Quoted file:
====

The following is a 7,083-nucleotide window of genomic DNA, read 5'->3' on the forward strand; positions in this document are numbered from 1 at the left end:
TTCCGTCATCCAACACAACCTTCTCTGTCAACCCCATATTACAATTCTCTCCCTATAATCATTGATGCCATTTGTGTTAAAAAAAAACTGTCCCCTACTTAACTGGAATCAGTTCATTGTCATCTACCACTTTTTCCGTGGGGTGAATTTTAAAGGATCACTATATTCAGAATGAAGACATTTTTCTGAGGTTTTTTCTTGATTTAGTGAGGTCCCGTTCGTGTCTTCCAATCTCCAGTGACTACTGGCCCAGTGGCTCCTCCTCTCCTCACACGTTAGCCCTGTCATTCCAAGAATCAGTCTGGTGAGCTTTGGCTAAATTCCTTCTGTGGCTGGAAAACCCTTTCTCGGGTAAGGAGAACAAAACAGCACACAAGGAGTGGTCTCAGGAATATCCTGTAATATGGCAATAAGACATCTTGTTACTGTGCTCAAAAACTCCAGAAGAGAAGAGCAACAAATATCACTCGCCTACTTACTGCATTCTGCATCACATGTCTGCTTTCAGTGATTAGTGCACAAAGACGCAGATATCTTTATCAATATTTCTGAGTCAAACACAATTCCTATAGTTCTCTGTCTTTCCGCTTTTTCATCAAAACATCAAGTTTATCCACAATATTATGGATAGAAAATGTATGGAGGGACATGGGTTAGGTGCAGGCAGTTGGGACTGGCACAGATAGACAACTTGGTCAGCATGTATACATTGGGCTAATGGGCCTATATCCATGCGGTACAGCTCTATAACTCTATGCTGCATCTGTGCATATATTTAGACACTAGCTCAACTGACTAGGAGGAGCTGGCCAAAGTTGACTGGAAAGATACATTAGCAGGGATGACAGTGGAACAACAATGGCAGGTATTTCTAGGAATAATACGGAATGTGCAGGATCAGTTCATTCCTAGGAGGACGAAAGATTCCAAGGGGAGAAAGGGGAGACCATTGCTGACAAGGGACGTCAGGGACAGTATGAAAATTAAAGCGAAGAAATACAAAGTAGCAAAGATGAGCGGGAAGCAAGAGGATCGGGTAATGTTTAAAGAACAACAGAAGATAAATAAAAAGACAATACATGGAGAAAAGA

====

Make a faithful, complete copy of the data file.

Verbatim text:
The following is a 7,083-nucleotide window of genomic DNA, read 5'->3' on the forward strand; positions in this document are numbered from 1 at the left end:
TTCCGTCATCCAACACAACCTTCTCTGTCAACCCCATATTACAATTCTCTCCCTATAATCATTGATGCCATTTGTGTTAAAAAAAAACTGTCCCCTACTTAACTGGAATCAGTTCATTGTCATCTACCACTTTTTCCGTGGGGTGAATTTTAAAGGATCACTATATTCAGAATGAAGACATTTTTCTGAGGTTTTTTCTTGATTTAGTGAGGTCCCGTTCGTGTCTTCCAATCTCCAGTGACTACTGGCCCAGTGGCTCCTCCTCTCCTCACACGTTAGCCCTGTCATTCCAAGAATCAGTCTGGTGAGCTTTGGCTAAATTCCTTCTGTGGCTGGAAAACCCTTTCTCGGGTAAGGAGAACAAAACAGCACACAAGGAGTGGTCTCAGGAATATCCTGTAATATGGCAATAAGACATCTTGTTACTGTGCTCAAAAACTCCAGAAGAGAAGAGCAACAAATATCACTCGCCTACTTACTGCATTCTGCATCACATGTCTGCTTTCAGTGATTAGTGCACAAAGACGCAGATATCTTTATCAATATTTCTGAGTCAAACACAATTCCTATAGTTCTCTGTCTTTCCGCTTTTTCATCAAAACATCAAGTTTATCCACAATATTATGGATAGAAAATGTATGGAGGGACATGGGTTAGGTGCAGGCAGTTGGGACTGGCACAGATAGACAACTTGGTCAGCATGTATACATTGGGCTAATGGGCCTATATCCATGCGGTACAGCTCTATAACTCTATGCTGCATCTGTGCATATATTTAGACACTAGCTCAACTGACTAGGAGGAGCTGGCCAAAGTTGACTGGAAAGATACATTAGCAGGGATGACAGTGGAACAACAATGGCAGGTATTTCTAGGAATAATACGGAATGTGCAGGATCAGTTCATTCCTAGGAGGACGAAAGATTCCAAGGGGAGAAAGGGGAGACCATTGCTGACAAGGGACGTCAGGGACAGTATGAAAATTAAAGCGAAGAAATACAAAGTAGCAAAGATGAGCGGGAAGCAAGAGGATCGGGTAATGTTTAAAGAACAACAGAAGATAAATAAAAAGACAATACATGGAGAAAAGA